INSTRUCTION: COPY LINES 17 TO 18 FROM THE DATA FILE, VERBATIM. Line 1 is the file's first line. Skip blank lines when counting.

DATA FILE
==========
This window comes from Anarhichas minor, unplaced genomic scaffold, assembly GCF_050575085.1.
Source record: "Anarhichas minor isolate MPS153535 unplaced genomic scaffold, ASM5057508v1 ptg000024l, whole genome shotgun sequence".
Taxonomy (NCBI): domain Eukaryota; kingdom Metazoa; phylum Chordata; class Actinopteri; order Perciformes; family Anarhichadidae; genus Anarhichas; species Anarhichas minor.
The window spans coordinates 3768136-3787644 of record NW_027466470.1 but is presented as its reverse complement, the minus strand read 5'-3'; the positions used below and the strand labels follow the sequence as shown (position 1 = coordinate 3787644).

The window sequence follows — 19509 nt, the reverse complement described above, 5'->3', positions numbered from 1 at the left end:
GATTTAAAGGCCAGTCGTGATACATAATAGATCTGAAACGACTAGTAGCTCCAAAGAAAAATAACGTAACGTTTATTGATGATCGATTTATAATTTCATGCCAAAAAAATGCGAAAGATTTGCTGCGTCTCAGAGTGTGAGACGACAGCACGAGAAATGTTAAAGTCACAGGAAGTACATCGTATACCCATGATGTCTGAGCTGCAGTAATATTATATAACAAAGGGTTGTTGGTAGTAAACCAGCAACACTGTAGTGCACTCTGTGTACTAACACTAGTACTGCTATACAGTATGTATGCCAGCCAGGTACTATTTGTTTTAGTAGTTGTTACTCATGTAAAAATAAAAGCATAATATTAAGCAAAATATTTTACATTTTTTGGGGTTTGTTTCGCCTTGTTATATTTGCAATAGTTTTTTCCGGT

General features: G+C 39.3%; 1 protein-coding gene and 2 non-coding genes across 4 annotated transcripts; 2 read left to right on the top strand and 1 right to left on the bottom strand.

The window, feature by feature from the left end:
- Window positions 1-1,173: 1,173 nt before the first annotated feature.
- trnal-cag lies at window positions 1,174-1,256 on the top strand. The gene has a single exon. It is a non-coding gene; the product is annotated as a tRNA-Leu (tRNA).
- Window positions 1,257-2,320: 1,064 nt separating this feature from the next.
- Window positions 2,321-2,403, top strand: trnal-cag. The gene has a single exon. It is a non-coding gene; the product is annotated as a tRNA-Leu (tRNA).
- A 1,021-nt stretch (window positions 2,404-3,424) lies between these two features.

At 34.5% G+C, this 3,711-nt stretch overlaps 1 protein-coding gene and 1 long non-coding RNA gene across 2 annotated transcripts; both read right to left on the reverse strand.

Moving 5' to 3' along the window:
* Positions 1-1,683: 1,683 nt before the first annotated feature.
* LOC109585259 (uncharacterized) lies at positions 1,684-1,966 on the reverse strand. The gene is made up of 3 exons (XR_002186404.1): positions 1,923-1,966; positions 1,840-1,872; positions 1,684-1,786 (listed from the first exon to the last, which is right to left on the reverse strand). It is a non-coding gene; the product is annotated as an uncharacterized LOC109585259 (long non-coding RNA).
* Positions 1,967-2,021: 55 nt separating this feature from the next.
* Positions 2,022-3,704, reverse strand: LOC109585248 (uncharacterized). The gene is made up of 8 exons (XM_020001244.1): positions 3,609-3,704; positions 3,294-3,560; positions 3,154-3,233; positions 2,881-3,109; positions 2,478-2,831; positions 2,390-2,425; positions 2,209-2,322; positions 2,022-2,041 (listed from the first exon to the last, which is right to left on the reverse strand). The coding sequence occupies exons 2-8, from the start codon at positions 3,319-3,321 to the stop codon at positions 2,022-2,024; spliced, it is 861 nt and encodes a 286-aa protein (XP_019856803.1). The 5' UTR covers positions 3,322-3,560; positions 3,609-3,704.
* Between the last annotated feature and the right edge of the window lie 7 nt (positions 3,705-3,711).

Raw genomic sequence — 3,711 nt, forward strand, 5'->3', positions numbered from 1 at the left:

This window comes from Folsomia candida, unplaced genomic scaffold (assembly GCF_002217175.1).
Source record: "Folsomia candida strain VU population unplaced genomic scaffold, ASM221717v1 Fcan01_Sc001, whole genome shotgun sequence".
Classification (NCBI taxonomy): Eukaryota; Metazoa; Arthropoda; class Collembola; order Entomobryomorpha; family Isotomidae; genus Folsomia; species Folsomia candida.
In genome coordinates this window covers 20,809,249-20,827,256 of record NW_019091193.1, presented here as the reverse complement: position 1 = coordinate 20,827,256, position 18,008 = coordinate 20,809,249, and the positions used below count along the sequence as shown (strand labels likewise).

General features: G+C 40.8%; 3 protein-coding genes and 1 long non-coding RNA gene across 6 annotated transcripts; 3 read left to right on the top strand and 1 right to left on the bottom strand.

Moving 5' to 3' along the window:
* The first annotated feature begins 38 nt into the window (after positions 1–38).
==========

* LOC109585259 (uncharacterized) lies at positions 1,684-1,966 on the reverse strand. The gene is made up of 3 exons (XR_002186404.1): positions 1,923-1,966; positions 1,840-1,872; positions 1,684-1,786 (listed from the first exon to the last, which is right to left on the reverse strand). It is a non-coding gene; the product is annotated as an uncharacterized LOC109585259 (long non-coding RNA).
* Positions 1,967-2,021: 55 nt separating this feature from the next.